One thing that I do loathe is the game’s occasional dependence on Quick Time Events to manage scripted combats. You’re hounded by… I don’t know, like an axe-wielding evil Jawa or something, for much of the game, and avoiding him sometimes requires QTEs that will leave your thumbs in agony. These moments are very cinematic, but they hurt.
What’s most interesting about Deadly Premonition, though, is that those first four or five hours aren’t really representative of the game. It has survival horror elements, to be sure – but this is a game that refuses to be classified. Once you actually get to the town and begin your investigation, you understand what kind of world the creators have made here, and it’s really quite intriguing.
There are maybe 50 people of interest in Greenvale – some suspects, some just characters, and true to living world form, they go about their daily business. You have to know who they are, how they relate to one another (and the victim), and what each might have gained by killing this girl. Deadly Premonition is a full-on open world, where you roam the town, talk to people, conduct investigations, and search for clues while they conduct their lives. You want to ask somebody something and it’s around noon? Chances are she’s at the diner getting lunch. Need to snoop around someone’s house? Best to do it while they’re at work. You spend a fair amount of time driving around town, running errands, and trying to stay on schedule for scripted events, when you have to be in a certain place at a certain time.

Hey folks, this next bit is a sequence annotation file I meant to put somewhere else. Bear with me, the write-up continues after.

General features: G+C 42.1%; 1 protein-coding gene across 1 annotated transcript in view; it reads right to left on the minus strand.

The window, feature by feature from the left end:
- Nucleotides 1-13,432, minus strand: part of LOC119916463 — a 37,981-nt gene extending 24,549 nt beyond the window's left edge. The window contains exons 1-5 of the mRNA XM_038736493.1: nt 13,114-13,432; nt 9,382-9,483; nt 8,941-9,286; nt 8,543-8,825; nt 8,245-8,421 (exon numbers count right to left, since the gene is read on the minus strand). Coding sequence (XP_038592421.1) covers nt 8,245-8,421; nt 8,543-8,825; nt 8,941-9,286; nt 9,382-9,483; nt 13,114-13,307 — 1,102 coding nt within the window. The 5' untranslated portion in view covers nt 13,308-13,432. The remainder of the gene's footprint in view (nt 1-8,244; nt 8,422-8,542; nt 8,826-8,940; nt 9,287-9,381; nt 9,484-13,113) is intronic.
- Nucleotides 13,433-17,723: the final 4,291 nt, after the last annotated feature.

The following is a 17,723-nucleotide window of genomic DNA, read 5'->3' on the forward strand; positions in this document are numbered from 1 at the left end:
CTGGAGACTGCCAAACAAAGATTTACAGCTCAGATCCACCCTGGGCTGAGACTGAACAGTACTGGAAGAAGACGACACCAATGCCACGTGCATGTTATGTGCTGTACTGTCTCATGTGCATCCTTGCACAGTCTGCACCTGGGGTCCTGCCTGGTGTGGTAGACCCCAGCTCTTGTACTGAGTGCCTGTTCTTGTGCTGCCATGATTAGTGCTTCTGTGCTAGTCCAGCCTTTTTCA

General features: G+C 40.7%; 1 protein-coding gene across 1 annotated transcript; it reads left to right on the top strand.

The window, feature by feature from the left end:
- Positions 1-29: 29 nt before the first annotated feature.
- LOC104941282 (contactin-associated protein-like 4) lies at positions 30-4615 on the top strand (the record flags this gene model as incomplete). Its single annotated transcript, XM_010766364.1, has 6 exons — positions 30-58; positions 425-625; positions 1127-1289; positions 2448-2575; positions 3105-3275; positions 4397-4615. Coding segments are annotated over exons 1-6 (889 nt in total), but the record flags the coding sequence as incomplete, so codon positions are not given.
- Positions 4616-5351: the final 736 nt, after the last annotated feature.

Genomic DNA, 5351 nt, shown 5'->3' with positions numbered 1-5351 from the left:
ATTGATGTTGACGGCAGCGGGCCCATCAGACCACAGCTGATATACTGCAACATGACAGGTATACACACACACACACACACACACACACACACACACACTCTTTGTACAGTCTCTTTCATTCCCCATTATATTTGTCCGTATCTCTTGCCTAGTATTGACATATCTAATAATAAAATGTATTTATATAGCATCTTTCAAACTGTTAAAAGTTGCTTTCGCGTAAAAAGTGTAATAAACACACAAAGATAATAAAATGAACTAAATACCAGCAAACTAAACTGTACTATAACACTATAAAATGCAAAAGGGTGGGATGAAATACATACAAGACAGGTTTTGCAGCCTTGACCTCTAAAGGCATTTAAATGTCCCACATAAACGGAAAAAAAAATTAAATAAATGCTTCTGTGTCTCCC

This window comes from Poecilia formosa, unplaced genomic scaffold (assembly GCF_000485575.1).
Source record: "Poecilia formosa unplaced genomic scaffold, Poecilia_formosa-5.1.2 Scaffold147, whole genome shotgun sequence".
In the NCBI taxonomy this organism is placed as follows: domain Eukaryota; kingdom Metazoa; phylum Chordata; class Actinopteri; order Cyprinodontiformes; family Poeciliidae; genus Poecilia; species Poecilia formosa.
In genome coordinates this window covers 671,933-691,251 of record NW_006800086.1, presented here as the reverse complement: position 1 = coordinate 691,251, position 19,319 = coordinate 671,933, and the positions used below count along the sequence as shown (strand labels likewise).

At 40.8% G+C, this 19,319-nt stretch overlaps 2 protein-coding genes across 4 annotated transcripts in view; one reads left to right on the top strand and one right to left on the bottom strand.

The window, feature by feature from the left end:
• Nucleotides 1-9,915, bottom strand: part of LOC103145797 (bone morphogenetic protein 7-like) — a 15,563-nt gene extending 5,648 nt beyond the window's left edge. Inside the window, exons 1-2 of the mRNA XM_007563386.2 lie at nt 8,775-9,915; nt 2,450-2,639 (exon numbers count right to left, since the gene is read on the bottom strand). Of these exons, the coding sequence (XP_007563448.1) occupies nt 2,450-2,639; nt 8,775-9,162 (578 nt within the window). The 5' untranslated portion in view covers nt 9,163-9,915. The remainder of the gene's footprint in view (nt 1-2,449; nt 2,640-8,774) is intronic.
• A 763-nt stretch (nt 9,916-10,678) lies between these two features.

Only seven or so hours in, I can’t tell you yet whether the “living town” aspect is as broken as it was in Oblivion or Fallout 3 or Pathologic. I can tell you that this game’s clunkiness does extend to much of the open world stuff, as you must sleep and eat as well as investigate. You even have to change clothes and send your suits out to be cleaned. Well, you don’t have to, but the game warns you that no one will want to talk to Pig Pen-like character in a nasty suit, shrouded in a mist of flies. And there are times when you go somewhere, expecting to be able to do something (like eat lunch at the diner), and there’s no way to do so.
I think the complaints leveled against Deadly Premonition’s controls are unfair; yes, the controls are weird, but so’s the game. For those who were driven away, I suspect it’s partly the controls, but more likely the increasingly long stretches between survival horror action sequences, when you’re wandering town trying to solve the mystery. That portion of the game can get dull; and it’s made much more unpleasant by a soundtrack that is so incongruous with the action I have to think that some mistake was made and this game got the wrong music.
Deadly Premonition is one of those forgotten games that materialize in the later stages of a console’s lifecycle. If you looked at the box you’d assume that it’s pure survival horror, and the boxy graphics hardly do the 360 justice. This is a game you’d likely pick up to look at while browsing at Best Buy, then put right back down. But for all its many idiosyncrasies, I must say that once again Ben steered me right – Deadly Premonition was something I needed to check out, and I’m glad I did.
Email the author of this post at firstname.lastname@example.org.